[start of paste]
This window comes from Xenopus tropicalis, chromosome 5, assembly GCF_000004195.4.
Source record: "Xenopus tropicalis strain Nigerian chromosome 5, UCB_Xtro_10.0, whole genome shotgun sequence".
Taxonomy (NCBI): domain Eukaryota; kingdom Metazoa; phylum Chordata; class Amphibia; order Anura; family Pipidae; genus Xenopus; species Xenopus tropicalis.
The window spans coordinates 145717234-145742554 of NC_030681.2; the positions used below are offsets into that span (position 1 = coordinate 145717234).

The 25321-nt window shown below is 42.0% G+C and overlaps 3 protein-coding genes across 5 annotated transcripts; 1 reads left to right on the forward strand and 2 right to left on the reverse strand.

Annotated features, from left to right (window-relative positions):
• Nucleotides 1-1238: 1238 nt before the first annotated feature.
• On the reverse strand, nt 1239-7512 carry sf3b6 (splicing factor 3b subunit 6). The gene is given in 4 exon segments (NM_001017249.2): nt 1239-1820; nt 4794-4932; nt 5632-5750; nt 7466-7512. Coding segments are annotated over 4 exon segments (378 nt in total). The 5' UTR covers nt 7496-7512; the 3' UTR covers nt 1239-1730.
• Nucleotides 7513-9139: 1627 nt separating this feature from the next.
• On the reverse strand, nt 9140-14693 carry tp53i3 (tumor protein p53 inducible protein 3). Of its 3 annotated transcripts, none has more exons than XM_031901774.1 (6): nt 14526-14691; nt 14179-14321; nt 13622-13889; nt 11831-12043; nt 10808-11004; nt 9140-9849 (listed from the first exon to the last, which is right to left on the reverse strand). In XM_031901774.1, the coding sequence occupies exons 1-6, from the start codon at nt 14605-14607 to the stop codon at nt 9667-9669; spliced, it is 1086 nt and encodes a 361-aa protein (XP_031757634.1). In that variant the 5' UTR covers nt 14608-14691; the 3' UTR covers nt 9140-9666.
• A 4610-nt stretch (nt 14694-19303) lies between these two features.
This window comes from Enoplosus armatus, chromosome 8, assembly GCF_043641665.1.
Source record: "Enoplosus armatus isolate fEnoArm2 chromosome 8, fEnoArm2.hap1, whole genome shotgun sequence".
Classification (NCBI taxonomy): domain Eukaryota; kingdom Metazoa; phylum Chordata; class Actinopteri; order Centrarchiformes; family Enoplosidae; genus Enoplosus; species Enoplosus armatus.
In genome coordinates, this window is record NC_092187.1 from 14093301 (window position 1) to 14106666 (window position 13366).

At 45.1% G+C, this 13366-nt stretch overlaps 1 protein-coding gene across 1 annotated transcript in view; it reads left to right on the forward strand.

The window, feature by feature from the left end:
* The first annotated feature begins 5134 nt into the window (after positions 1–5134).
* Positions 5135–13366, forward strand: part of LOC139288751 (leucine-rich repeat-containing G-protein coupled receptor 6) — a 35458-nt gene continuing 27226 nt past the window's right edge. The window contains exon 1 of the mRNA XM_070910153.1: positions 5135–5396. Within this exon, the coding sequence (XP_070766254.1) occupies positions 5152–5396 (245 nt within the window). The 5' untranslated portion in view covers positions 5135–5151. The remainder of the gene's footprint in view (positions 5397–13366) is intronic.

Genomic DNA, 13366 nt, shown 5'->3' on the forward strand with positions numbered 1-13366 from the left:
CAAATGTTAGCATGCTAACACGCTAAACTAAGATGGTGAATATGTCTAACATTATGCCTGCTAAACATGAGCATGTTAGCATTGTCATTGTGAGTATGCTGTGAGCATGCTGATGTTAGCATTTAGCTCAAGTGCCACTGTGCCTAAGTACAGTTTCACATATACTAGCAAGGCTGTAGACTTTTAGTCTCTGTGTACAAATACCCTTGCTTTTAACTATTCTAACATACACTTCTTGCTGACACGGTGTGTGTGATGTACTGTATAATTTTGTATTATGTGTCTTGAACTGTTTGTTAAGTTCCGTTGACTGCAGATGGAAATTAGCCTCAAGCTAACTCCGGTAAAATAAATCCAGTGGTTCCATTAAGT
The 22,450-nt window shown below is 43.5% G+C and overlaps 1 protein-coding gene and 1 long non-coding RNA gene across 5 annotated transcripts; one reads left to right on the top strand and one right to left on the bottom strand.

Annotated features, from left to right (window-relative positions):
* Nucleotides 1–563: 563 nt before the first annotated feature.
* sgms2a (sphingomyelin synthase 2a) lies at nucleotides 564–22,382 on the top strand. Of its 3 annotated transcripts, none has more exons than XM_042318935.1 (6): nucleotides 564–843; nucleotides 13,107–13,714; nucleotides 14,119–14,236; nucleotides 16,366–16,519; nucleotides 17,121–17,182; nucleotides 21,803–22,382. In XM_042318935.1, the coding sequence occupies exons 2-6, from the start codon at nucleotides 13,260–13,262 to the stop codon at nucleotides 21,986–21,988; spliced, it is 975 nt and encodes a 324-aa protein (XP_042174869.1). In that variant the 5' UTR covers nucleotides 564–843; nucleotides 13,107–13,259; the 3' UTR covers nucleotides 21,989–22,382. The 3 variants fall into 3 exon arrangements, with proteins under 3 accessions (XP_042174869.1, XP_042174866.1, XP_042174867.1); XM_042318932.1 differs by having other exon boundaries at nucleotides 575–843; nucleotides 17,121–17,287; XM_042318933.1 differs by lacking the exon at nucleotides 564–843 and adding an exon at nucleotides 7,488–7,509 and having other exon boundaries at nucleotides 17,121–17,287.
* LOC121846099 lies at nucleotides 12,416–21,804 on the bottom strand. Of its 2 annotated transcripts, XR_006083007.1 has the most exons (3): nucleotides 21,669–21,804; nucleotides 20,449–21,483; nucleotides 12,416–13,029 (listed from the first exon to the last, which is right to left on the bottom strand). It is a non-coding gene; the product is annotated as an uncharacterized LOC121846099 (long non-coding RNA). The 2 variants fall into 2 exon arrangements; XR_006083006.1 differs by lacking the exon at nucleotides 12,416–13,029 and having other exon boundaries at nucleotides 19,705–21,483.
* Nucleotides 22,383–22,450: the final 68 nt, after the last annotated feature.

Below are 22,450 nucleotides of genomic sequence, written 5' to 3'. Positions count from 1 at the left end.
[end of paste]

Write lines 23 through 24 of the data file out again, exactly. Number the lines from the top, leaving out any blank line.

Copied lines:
Annotated features, from left to right (window-relative positions):
* Nucleotides 1–563: 563 nt before the first annotated feature.